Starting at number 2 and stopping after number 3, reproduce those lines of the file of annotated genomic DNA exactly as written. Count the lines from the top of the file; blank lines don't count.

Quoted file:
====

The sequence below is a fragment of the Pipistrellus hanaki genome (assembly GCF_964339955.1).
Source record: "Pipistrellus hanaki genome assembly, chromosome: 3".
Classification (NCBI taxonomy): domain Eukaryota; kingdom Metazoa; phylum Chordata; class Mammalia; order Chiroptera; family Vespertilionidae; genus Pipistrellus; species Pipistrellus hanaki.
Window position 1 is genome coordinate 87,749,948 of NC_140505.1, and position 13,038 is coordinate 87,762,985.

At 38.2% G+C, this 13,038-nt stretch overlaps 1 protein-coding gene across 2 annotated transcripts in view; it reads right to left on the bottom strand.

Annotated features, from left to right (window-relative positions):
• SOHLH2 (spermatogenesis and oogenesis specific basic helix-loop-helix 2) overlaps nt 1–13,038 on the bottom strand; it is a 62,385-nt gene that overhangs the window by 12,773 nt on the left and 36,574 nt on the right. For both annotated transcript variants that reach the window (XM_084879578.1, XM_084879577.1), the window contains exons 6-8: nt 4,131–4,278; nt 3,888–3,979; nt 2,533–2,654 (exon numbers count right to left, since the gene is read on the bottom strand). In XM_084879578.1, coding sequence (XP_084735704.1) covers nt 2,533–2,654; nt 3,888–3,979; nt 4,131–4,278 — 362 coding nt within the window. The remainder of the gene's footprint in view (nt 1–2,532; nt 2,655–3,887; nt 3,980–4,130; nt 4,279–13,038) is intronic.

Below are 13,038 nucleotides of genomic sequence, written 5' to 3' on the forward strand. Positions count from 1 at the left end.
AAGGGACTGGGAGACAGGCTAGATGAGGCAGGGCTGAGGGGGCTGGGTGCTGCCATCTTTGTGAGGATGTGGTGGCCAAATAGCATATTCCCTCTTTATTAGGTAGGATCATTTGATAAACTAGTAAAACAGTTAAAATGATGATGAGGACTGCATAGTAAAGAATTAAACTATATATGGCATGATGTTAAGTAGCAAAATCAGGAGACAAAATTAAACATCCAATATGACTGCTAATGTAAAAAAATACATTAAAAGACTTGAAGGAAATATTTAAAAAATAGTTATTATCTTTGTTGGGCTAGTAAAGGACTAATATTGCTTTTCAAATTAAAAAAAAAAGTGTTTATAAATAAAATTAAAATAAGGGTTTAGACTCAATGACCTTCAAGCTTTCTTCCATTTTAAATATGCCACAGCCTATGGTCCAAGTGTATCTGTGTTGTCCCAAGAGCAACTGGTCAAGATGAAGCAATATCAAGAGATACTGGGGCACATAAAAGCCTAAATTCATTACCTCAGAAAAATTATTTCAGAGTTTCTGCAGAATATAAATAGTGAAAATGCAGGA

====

Source record: "Pipistrellus hanaki genome assembly, chromosome: 3".
Classification (NCBI taxonomy): domain Eukaryota; kingdom Metazoa; phylum Chordata; class Mammalia; order Chiroptera; family Vespertilionidae; genus Pipistrellus; species Pipistrellus hanaki.